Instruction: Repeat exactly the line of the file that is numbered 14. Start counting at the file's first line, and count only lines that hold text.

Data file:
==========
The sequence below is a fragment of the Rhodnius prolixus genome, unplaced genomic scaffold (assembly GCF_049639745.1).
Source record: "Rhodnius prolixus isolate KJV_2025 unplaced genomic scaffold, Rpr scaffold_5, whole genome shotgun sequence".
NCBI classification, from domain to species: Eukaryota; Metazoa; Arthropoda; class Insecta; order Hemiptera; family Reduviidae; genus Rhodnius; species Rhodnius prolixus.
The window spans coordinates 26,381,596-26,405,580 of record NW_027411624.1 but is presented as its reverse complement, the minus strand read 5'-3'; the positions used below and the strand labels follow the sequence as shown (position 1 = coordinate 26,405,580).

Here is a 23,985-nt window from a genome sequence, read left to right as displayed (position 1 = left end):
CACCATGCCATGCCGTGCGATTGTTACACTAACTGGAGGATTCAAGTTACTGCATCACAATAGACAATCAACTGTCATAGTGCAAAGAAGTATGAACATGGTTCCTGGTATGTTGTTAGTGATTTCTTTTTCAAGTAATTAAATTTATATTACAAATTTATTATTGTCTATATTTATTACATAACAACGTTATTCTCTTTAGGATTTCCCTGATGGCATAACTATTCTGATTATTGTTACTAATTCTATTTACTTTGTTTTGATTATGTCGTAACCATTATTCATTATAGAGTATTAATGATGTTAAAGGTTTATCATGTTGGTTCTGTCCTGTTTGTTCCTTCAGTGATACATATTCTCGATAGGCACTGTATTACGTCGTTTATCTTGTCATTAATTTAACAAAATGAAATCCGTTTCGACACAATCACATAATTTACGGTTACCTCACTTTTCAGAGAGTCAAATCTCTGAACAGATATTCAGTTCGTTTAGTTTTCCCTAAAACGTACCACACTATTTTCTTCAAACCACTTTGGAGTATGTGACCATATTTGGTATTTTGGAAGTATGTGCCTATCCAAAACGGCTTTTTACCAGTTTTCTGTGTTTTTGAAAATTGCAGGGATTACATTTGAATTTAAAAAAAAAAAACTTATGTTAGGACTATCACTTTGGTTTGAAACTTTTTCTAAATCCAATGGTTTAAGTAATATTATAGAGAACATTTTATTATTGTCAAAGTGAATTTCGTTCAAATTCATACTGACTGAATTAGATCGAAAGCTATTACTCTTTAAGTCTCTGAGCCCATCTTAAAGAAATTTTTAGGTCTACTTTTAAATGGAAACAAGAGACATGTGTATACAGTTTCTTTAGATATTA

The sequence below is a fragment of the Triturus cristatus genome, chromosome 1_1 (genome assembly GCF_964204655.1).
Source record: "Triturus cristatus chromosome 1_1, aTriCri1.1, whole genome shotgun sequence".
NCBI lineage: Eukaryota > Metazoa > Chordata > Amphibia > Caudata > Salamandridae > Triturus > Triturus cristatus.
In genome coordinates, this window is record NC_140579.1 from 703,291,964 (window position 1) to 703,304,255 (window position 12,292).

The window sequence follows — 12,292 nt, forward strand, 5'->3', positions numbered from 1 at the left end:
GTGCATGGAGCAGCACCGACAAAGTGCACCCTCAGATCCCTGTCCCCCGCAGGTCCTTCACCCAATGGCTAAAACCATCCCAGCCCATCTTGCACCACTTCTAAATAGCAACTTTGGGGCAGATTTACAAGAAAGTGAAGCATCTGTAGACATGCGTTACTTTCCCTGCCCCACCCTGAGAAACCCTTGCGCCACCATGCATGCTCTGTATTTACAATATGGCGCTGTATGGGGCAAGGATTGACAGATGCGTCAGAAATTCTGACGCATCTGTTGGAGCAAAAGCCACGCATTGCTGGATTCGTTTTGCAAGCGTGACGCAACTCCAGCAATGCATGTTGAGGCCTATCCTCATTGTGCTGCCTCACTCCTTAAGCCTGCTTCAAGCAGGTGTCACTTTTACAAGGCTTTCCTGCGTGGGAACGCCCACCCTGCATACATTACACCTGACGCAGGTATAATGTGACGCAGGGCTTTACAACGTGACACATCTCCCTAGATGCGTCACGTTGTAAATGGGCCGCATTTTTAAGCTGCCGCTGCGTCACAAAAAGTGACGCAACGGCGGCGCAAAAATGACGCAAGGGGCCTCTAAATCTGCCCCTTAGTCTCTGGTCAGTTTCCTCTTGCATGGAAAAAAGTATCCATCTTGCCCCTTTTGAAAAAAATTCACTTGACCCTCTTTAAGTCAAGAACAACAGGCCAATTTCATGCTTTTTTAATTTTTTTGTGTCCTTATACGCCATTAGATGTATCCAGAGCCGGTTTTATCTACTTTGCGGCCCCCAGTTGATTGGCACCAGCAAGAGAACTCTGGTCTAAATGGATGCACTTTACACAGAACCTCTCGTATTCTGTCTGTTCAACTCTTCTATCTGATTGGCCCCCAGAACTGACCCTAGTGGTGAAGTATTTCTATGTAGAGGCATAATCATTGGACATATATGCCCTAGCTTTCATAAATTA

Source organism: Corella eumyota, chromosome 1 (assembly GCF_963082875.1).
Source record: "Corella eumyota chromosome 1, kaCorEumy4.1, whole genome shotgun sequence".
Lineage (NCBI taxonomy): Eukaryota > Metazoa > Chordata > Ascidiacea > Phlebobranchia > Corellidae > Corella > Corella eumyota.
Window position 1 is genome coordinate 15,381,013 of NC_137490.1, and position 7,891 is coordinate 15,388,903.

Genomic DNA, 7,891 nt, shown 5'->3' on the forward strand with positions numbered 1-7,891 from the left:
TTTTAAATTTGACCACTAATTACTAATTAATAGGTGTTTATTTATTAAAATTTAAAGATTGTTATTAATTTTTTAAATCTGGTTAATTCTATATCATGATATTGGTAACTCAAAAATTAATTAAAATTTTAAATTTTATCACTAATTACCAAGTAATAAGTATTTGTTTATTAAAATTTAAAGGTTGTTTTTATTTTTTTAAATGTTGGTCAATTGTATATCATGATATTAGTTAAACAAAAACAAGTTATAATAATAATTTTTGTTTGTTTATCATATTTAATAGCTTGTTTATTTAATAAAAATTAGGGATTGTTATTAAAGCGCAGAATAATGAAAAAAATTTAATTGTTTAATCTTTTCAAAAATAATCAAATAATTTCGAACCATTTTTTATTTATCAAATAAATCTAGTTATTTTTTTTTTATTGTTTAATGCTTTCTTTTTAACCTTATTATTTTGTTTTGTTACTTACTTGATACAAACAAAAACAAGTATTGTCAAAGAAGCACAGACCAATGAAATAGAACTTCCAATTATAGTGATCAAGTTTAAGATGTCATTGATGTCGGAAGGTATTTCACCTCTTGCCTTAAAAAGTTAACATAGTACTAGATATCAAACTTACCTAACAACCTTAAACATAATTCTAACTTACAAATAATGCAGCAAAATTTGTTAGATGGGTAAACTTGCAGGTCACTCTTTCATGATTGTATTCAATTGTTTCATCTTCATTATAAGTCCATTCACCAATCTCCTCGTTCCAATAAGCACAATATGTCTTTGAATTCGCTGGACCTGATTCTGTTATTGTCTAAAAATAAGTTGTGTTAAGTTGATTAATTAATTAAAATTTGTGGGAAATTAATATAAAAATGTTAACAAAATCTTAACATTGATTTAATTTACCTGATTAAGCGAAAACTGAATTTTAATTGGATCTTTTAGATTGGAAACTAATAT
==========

Source record: "Corella eumyota chromosome 1, kaCorEumy4.1, whole genome shotgun sequence".